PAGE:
"Zanzibar was an ideal setting to demonstrate the feasibility of integrating the SIT with conventional methods in an area-wide approach. The fact that only one species of tsetse, Glossina austeni, was present on the island and the isolated location of Zanzibar promised sustainable results", explains Dr. Udo Feldmann of Germany, Technical Project Officer of the Joint FAO/IAEA Division. Important is also the progress made in producing flies locally at reduced cost and in refining methods, including the aerial release of sterile males. The SIT will soon be an attractive component for tsetse control and eradication operations on the African mainland", he adds.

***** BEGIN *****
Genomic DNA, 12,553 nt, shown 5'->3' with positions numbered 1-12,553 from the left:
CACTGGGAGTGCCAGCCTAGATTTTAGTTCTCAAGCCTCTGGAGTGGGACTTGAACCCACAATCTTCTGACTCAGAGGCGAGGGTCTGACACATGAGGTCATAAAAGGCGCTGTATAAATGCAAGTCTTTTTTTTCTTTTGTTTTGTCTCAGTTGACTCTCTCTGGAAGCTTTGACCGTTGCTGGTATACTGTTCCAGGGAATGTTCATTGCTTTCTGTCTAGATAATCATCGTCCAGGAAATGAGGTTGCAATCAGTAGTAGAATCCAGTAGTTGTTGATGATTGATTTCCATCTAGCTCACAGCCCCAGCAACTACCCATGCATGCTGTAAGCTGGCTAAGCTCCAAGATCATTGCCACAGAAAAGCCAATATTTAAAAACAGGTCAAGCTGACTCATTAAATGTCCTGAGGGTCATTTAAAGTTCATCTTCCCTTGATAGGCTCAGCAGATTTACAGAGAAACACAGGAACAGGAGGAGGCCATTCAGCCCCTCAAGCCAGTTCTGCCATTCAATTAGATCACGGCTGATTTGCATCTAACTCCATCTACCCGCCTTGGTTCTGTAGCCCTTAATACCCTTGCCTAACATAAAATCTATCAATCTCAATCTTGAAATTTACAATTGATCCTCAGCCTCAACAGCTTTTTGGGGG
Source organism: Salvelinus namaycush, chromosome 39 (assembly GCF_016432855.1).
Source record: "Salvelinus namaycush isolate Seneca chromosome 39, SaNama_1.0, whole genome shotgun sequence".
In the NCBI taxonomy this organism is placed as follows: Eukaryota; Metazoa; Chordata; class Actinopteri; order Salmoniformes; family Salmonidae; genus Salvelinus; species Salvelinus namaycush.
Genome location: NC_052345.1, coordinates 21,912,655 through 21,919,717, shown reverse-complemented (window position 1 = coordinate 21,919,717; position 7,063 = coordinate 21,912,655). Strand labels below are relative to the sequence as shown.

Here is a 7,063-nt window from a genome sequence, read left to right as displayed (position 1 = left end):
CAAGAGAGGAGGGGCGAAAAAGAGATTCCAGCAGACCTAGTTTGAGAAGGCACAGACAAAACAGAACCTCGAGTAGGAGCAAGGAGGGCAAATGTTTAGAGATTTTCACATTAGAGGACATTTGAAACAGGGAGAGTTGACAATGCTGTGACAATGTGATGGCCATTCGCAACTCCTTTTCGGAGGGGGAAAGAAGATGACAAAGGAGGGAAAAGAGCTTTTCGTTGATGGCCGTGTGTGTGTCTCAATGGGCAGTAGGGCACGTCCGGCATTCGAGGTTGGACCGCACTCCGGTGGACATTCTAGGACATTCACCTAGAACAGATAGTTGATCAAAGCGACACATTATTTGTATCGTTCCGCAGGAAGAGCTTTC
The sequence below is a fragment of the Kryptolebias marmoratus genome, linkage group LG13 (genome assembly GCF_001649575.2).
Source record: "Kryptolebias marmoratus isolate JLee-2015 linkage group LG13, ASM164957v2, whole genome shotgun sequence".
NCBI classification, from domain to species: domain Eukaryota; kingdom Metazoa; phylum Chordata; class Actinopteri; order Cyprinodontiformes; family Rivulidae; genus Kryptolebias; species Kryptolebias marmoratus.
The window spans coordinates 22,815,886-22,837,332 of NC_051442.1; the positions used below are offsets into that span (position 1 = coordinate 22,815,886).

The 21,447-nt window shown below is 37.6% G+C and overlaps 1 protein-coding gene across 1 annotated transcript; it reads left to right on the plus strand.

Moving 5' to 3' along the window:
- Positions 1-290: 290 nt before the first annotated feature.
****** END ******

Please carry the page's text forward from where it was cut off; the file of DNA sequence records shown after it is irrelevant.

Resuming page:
"The SIT campaign has been the final step in a decade long battle to rid Zanzibar of the fly, explains Dr. Paul Mkonyi, Tanzania's National Co-ordinator for the IAEA project. Eradication activities started in 1994 following intensive national efforts supported by FAO and UNDP aiming at eliminating the tsetse population by conventional methods. Tsetse mass breeding technology and procedures developed by the FAO/IAEA Agriculture and Biotechnology Laboratory in Seibersdorf, Austria, were transferred to the Tsetse and Trypanosomiasis Research Institute (TTRI) in Tanga, Tanzania, which now has the world's largest tsetse facility, with a female fly colony close to 1 million insects, and producing on average 70,000 sterile males per week.